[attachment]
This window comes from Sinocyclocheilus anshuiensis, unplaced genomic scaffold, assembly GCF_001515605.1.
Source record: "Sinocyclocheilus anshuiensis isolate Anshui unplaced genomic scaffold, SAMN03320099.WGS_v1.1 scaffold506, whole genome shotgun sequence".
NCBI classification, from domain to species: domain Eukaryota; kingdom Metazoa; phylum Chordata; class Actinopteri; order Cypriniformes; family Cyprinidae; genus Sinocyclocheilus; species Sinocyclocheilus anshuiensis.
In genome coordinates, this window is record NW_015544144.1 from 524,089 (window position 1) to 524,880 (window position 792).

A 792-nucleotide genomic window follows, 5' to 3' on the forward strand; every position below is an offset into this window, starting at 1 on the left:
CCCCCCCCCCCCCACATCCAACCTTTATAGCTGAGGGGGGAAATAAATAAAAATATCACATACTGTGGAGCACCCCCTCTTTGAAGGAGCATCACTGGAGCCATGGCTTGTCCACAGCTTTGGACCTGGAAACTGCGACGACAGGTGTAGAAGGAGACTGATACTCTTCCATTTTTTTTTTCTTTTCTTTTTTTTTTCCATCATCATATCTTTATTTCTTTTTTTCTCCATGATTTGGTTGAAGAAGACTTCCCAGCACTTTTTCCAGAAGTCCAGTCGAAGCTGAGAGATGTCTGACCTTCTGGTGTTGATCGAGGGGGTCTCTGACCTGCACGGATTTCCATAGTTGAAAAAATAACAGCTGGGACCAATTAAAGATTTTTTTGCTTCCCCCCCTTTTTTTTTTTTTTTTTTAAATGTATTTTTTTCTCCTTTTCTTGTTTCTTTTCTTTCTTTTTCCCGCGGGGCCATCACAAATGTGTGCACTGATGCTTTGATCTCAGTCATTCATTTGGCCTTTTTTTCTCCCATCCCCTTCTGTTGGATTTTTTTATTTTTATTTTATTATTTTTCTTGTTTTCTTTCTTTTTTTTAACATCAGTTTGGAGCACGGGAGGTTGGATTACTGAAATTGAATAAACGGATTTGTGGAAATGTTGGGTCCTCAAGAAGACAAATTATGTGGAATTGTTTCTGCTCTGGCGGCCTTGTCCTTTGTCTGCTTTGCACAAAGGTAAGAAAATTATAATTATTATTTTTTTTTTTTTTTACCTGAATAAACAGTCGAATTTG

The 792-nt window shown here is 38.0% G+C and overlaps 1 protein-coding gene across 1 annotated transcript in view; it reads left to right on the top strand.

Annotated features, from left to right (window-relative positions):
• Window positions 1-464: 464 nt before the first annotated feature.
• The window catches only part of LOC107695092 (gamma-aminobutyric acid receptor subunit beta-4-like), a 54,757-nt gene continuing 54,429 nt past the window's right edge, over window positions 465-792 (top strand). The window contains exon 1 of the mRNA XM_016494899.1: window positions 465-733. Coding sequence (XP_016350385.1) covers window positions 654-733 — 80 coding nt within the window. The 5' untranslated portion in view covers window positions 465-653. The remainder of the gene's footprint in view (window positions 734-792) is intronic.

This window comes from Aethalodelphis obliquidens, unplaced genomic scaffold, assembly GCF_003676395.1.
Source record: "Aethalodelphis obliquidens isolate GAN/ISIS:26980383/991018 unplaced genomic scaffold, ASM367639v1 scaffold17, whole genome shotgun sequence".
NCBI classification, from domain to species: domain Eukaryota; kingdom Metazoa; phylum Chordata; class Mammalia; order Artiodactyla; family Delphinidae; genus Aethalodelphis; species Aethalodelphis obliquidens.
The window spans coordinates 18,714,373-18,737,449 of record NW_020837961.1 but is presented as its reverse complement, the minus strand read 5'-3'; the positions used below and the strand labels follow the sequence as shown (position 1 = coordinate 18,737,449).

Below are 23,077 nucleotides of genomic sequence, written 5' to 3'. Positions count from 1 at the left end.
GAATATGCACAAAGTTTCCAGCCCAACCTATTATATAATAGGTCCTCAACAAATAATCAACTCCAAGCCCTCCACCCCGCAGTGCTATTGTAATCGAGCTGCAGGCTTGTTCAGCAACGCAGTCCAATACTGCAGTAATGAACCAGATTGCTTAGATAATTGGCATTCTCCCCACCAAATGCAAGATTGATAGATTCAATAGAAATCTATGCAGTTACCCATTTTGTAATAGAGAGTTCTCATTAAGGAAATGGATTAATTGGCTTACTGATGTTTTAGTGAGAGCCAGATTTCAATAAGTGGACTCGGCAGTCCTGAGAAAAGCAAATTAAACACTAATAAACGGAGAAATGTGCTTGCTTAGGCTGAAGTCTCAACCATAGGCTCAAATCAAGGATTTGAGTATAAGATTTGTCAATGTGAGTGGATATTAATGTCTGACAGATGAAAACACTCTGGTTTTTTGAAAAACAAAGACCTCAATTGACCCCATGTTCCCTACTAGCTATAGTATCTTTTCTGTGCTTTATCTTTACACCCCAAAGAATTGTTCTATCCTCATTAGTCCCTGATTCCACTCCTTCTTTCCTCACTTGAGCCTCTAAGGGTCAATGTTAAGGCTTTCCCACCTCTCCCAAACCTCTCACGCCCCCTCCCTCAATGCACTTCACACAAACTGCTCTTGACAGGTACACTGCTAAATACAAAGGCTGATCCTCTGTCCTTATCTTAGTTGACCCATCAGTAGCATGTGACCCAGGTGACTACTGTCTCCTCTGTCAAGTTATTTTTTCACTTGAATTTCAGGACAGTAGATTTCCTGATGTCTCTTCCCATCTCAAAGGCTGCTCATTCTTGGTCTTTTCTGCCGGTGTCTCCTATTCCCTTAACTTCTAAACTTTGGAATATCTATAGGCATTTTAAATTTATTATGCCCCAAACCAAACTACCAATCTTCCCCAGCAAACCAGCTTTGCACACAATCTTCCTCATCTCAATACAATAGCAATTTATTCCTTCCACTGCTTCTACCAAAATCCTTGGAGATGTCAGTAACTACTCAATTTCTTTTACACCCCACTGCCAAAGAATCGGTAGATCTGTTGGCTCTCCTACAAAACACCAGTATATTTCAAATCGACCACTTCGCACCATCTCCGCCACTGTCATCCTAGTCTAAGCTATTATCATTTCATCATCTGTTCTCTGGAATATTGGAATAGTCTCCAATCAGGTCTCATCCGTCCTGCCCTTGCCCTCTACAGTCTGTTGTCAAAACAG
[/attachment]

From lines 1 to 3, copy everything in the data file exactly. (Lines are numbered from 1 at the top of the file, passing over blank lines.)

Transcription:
This window comes from Sinocyclocheilus anshuiensis, unplaced genomic scaffold, assembly GCF_001515605.1.
Source record: "Sinocyclocheilus anshuiensis isolate Anshui unplaced genomic scaffold, SAMN03320099.WGS_v1.1 scaffold506, whole genome shotgun sequence".
NCBI classification, from domain to species: domain Eukaryota; kingdom Metazoa; phylum Chordata; class Actinopteri; order Cypriniformes; family Cyprinidae; genus Sinocyclocheilus; species Sinocyclocheilus anshuiensis.